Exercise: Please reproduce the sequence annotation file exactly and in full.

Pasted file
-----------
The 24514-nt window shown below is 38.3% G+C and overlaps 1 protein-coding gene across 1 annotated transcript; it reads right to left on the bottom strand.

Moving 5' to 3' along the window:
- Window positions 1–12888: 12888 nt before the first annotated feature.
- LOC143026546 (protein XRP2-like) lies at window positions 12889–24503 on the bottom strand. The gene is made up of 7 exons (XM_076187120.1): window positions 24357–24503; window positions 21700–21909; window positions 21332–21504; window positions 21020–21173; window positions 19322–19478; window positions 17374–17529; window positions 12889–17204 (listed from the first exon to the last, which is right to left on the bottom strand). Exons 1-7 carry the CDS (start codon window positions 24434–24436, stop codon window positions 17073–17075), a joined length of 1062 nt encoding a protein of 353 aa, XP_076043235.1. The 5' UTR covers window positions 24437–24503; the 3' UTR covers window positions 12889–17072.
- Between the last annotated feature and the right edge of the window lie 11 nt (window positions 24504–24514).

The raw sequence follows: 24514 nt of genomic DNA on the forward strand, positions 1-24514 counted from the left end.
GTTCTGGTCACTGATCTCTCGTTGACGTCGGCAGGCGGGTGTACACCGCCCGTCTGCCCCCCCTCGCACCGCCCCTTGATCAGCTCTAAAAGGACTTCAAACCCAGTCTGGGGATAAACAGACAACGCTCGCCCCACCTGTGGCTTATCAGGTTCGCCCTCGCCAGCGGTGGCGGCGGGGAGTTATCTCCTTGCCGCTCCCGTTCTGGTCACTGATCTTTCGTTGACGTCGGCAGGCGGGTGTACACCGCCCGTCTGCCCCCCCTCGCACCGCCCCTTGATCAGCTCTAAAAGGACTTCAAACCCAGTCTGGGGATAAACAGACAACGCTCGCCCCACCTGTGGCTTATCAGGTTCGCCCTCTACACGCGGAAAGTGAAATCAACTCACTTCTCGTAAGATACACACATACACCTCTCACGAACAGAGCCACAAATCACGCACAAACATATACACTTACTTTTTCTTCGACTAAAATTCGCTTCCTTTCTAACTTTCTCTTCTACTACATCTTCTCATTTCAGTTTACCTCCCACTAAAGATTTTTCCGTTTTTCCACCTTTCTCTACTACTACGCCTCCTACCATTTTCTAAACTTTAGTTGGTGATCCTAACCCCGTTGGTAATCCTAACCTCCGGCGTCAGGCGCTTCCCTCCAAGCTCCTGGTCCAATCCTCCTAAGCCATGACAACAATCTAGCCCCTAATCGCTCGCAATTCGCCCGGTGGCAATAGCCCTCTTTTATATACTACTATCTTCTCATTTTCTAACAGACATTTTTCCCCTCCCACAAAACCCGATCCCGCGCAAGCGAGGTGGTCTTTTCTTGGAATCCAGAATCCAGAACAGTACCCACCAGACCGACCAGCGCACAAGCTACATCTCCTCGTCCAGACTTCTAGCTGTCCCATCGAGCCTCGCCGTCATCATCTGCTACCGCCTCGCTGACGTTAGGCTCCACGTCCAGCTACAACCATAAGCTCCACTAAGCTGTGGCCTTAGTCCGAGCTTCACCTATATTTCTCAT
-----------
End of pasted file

The 24514-nt window shown below is 38.3% G+C and overlaps 1 protein-coding gene across 1 annotated transcript; it reads right to left on the bottom strand.

Moving 5' to 3' along the window:
- Window positions 1–12888: 12888 nt before the first annotated feature.
- LOC143026546 (protein XRP2-like) lies at window positions 12889–24503 on the bottom strand. The gene is made up of 7 exons (XM_076187120.1): window positions 24357–24503; window positions 21700–21909; window positions 21332–21504; window positions 21020–21173; window positions 19322–19478; window positions 17374–17529; window positions 12889–17204 (listed from the first exon to the last, which is right to left on the bottom strand). Exons 1-7 carry the CDS (start codon window positions 24434–24436, stop codon window positions 17073–17075), a joined length of 1062 nt encoding a protein of 353 aa, XP_076043235.1. The 5' UTR covers window positions 24437–24503; the 3' UTR covers window positions 12889–17072.
- Between the last annotated feature and the right edge of the window lie 11 nt (window positions 24504–24514).

The raw sequence follows: 24514 nt of genomic DNA on the forward strand, positions 1-24514 counted from the left end.
GTTCTGGTCACTGATCTCTCGTTGACGTCGGCAGGCGGGTGTACACCGCCCGTCTGCCCCCCCTCGCACCGCCCCTTGATCAGCTCTAAAAGGACTTCAAACCCAGTCTGGGGATAAACAGACAACGCTCGCCCCACCTGTGGCTTATCAGGTTCGCCCTCGCCAGCGGTGGCGGCGGGGAGTTATCTCCTTGCCGCTCCCGTTCTGGTCACTGATCTTTCGTTGACGTCGGCAGGCGGGTGTACACCGCCCGTCTGCCCCCCCTCGCACCGCCCCTTGATCAGCTCTAAAAGGACTTCAAACCCAGTCTGGGGATAAACAGACAACGCTCGCCCCACCTGTGGCTTATCAGGTTCGCCCTCTACACGCGGAAAGTGAAATCAACTCACTTCTCGTAAGATACACACATACACCTCTCACGAACAGAGCCACAAATCACGCACAAACATATACACTTACTTTTTCTTCGACTAAAATTCGCTTCCTTTCTAACTTTCTCTTCTACTACATCTTCTCATTTCAGTTTACCTCCCACTAAAGATTTTTCCGTTTTTCCACCTTTCTCTACTACTACGCCTCCTACCATTTTCTAAACTTTAGTTGGTGATCCTAACCCCGTTGGTAATCCTAACCTCCGGCGTCAGGCGCTTCCCTCCAAGCTCCTGGTCCAATCCTCCTAAGCCATGACAACAATCTAGCCCCTAATCGCTCGCAATTCGCCCGGTGGCAATAGCCCTCTTTTATATACTACTATCTTCTCATTTTCTAACAGACATTTTTCCCCTCCCACAAAACCCGATCCCGCGCAAGCGAGGTGGTCTTTTCTTGGAATCCAGAATCCAGAACAGTACCCACCAGACCGACCAGCGCACAAGCTACATCTCCTCGTCCAGACTTCTAGCTGTCCCATCGAGCCTCGCCGTCATCATCTGCTACCGCCTCGCTGACGTTAGGCTCCACGTCCAGCTACAACCATAAGCTCCACTAAGCTGTGGCCTTAGTCCGAGCTTCACCTATATTTCTCAT